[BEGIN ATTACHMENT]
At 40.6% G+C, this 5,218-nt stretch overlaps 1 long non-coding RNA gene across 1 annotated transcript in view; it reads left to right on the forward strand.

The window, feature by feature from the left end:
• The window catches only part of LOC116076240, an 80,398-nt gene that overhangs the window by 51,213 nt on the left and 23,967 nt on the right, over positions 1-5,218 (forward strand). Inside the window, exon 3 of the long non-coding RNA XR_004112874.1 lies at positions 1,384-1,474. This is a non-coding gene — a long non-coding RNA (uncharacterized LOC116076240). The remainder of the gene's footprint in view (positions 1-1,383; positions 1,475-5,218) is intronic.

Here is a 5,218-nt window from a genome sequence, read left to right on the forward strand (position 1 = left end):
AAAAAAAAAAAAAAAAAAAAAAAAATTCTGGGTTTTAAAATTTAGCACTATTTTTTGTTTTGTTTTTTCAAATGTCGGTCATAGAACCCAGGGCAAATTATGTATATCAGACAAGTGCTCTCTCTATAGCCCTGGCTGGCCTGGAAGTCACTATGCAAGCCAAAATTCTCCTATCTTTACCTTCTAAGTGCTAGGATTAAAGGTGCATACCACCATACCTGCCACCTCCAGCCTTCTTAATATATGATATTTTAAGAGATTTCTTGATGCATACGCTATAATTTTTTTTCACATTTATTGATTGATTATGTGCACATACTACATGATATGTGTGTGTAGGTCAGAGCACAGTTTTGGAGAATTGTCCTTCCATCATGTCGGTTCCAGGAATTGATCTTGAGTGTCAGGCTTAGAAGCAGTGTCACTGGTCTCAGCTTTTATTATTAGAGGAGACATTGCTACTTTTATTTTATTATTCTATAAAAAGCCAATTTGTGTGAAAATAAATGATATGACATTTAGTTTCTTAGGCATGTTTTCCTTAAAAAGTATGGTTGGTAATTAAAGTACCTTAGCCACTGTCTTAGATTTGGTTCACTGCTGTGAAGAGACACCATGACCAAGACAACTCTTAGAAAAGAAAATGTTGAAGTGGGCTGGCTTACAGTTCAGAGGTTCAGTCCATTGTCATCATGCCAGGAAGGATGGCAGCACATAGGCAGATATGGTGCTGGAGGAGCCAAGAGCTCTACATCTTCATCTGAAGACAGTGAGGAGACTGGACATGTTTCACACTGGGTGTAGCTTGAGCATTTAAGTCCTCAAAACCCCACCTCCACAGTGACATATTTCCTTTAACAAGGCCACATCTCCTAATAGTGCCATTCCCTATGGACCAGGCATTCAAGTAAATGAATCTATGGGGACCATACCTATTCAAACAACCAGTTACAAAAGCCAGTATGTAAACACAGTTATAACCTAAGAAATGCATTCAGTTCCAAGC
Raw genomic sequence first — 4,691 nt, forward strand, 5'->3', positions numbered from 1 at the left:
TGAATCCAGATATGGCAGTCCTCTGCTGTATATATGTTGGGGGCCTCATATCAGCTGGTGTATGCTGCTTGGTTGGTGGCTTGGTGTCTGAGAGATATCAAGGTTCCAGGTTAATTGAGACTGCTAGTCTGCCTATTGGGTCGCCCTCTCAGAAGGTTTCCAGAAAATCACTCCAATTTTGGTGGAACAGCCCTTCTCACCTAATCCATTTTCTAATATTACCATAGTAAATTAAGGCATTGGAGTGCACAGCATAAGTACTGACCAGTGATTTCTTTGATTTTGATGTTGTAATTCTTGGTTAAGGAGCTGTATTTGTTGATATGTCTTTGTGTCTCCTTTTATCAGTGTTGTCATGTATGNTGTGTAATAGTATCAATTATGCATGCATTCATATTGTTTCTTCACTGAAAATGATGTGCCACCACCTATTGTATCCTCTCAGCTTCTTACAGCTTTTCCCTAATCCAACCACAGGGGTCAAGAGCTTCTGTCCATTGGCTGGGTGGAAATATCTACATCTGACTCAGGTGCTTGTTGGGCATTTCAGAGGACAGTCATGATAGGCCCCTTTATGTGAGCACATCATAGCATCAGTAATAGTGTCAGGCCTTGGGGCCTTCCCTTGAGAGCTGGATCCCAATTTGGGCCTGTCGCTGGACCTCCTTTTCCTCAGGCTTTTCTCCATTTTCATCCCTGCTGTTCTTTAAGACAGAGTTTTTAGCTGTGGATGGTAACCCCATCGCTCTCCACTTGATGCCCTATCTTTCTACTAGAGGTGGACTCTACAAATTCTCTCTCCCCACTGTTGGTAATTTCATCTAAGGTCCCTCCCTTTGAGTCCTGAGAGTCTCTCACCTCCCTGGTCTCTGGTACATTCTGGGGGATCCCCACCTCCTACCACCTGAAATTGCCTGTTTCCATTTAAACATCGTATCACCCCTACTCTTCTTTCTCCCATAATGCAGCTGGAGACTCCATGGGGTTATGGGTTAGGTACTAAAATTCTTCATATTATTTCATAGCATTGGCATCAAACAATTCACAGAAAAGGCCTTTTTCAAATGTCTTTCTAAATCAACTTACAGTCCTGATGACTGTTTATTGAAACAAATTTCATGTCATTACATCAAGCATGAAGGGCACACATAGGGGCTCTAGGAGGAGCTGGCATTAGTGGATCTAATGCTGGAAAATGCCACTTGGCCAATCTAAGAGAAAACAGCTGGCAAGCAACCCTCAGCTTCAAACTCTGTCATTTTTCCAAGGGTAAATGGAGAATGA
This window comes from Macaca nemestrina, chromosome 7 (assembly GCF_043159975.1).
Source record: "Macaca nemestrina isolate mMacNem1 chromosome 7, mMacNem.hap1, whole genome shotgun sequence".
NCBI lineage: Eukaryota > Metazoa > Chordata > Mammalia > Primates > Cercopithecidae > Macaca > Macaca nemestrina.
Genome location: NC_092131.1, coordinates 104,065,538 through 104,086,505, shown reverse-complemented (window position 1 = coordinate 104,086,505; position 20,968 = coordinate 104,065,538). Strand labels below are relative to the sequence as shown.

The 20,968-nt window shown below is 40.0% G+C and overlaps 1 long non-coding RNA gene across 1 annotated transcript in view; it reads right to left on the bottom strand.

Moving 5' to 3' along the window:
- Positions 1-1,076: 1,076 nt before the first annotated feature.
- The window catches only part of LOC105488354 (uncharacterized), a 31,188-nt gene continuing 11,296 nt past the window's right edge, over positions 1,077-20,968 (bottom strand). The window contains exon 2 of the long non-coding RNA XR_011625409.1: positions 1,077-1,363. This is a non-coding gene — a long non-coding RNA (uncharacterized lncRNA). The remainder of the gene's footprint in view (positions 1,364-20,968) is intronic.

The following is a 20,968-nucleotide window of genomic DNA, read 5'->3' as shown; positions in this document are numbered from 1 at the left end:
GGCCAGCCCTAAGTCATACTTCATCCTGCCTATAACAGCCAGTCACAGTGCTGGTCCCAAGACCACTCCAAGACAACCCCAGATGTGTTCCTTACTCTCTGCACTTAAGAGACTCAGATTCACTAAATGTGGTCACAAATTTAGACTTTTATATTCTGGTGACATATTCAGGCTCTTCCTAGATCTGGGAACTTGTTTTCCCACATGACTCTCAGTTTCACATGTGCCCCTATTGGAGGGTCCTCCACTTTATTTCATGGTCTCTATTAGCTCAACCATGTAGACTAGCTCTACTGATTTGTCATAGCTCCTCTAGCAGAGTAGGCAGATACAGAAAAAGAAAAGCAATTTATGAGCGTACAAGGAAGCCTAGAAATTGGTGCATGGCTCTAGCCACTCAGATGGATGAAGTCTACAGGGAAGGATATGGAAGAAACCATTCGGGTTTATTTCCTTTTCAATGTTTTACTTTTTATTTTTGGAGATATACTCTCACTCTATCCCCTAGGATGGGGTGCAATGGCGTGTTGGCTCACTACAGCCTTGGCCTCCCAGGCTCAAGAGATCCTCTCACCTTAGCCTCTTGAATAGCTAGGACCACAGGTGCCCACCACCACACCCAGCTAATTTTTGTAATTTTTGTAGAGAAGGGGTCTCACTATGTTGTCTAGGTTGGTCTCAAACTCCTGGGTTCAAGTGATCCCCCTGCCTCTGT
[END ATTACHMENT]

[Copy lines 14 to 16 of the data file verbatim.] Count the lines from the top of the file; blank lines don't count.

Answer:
- Positions 1-1,076: 1,076 nt before the first annotated feature.
- The window catches only part of LOC105488354 (uncharacterized), a 31,188-nt gene continuing 11,296 nt past the window's right edge, over positions 1,077-20,968 (bottom strand). The window contains exon 2 of the long non-coding RNA XR_011625409.1: positions 1,077-1,363. This is a non-coding gene — a long non-coding RNA (uncharacterized lncRNA). The remainder of the gene's footprint in view (positions 1,364-20,968) is intronic.

The following is a 20,968-nucleotide window of genomic DNA, read 5'->3' as shown; positions in this document are numbered from 1 at the left end: